Primal Scream, Loaded EP, released 19 February 1990. A year before the phenomenal and universally beloved Screamadelica album, the band dropped an odd EP featuring a song that was really just a hazy dub remix by Andrew Weatherall of their single “I’m Losing More Than I’ll Ever Have”. Tack a Peter Fonda movie sample at the beginning, and you have a ridiculously popular Britpop anthem that gets airplay to this day.
The Beloved, Happiness, released 20 February 1990. This electronic dance band had been around for quite some time in the UK, originally as a new-wave band, and you can still hear evidence of their origins on this relentlessly positive, groove-laden album. It’s one of my favorite albums of this period and you should definitely give it a listen.
Del Amitri, Waking Hours, released 20 February 1990. Quite a few years before their Beatlesque “Roll to Me” became their popular radio hit, this band was a favorite of AOR and Adult Alternative stations with their slightly-countrified-blues rock. “Kiss This Thing Goodbye” became their first big hit and got quite a lot of airplay in the early 90s.
The Church, Gold Afternoon Fix, released 22 February 1990. Even this band sounded rather chipper this time around, having dialed back the moodiness and heavy reverb a bit. This album definitely has that early 90s crisp production sound, which in fact worked in their favor, helping the single “Metropolis” get considerable airplay.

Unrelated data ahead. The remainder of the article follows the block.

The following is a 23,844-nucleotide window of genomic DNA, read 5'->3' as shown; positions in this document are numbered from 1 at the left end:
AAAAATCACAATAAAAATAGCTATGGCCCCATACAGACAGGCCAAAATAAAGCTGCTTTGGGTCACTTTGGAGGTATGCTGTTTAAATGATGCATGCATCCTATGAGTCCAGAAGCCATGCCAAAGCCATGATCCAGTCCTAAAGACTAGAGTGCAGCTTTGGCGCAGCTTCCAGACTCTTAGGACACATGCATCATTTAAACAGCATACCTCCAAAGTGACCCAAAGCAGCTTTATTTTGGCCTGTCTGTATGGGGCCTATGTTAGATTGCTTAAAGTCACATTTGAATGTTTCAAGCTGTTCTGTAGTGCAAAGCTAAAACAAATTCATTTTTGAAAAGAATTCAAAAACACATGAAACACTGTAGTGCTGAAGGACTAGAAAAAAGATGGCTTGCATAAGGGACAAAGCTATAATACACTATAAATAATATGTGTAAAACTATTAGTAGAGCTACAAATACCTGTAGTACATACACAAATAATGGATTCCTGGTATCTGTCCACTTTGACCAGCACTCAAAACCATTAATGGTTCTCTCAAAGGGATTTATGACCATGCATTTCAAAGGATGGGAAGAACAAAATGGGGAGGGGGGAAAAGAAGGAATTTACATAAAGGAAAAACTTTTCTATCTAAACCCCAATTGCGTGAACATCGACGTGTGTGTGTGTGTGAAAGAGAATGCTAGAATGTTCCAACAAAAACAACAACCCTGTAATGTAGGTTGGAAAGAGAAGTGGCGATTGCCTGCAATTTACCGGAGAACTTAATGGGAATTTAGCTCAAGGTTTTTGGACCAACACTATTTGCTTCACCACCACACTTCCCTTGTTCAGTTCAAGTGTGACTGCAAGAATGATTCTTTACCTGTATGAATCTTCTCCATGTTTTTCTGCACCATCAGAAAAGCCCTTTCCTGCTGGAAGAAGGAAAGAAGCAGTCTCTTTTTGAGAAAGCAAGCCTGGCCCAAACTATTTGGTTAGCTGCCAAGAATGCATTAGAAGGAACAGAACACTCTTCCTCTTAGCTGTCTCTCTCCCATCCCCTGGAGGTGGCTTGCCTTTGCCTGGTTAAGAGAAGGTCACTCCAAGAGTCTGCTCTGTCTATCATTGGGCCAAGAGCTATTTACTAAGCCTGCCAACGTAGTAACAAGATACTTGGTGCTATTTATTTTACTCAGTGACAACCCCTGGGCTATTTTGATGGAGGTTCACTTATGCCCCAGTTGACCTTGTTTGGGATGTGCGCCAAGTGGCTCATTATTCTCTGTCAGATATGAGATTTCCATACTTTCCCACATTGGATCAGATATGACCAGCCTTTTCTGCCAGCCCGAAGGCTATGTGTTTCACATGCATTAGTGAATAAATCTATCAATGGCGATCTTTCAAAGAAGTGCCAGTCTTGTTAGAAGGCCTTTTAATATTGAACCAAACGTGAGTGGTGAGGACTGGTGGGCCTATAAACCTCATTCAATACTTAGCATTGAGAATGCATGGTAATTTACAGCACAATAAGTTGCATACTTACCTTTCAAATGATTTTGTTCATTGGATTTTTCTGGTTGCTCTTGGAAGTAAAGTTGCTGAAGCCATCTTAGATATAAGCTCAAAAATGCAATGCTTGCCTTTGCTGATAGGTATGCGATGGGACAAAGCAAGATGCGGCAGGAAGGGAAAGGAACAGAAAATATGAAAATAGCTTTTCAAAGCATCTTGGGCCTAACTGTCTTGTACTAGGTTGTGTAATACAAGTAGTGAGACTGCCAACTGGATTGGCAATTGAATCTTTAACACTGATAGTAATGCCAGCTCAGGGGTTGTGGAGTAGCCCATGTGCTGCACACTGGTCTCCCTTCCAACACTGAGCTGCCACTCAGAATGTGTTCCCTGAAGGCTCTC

Lush, Mad Love EP, released 26 February 1990. This second EP brought out the band’s best qualities — the jangly guitars and off-center melodies — and made them shine even brighter, leading their label 4AD into a new chapter of dreamlike noise rock.
Listen in Silence III: The Singles mixtape, made 28 February 1990. My first mixtape of the 90s might look like it was basically WFNX’s playlist of the same era, and you’d be right. As much as I loved college radio, Boston College’s WZBC was just a bit too leftfield most of the time and my own college’s FM station a little too committed to ticking all the genre boxes. ‘FNX was my go-to station on my stereo, on my Walkman, and even on the radio at the library Media Center. There are a few quirks and deep cuts here, however, most of them either recent used record store purchases or favorite album tracks. Not one of my favorite mixtapes, but it did its job at the time.
So. Despite withering grades and annoying roommates and distant girlfriends, I was in a much better place by the time spring semester rolled around. I realized that the worst I could do is fall into yet another moody spiral. It was about this time that I’d started a new composition book for my lyrics and poetry, and being a bit less restrictive about it. A lot of the writing from this time came out in shards, sometimes a few lines and sometimes a full piece. The style had changed a bit from my gloomy Cure-influence phase into something just a little bit more worldly. I still felt terrible half the time, but I’d figured out a few workarounds by then.
Next Up: High weirdness and the birth of several alt-pop hits!